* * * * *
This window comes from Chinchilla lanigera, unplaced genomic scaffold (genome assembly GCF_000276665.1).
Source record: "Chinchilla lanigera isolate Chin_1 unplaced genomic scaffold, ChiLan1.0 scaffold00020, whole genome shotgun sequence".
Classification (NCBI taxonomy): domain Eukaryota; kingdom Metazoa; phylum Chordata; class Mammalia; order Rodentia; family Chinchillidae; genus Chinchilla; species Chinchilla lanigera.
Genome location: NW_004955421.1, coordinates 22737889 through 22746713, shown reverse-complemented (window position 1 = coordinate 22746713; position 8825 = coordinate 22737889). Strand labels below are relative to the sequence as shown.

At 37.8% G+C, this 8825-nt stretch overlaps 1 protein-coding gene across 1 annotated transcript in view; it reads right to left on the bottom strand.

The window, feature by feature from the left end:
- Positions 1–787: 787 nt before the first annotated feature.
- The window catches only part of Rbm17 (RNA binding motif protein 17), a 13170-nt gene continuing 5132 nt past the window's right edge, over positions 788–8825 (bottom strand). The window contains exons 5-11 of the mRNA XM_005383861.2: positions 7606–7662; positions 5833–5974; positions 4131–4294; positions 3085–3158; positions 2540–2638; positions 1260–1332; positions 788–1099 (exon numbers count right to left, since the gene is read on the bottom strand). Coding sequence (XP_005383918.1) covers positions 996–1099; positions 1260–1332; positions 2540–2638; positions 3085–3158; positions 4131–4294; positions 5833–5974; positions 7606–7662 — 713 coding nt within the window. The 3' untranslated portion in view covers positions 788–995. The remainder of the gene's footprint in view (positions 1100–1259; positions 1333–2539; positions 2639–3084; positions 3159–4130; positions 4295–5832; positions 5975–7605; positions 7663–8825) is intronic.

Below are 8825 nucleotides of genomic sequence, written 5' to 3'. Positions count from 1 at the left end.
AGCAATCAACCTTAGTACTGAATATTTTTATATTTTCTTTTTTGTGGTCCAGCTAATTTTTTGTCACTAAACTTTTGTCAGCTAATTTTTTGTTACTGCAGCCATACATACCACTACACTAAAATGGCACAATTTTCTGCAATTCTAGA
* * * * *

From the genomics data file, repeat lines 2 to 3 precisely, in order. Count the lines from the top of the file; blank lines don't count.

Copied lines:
Source record: "Chinchilla lanigera isolate Chin_1 unplaced genomic scaffold, ChiLan1.0 scaffold00020, whole genome shotgun sequence".
Classification (NCBI taxonomy): domain Eukaryota; kingdom Metazoa; phylum Chordata; class Mammalia; order Rodentia; family Chinchillidae; genus Chinchilla; species Chinchilla lanigera.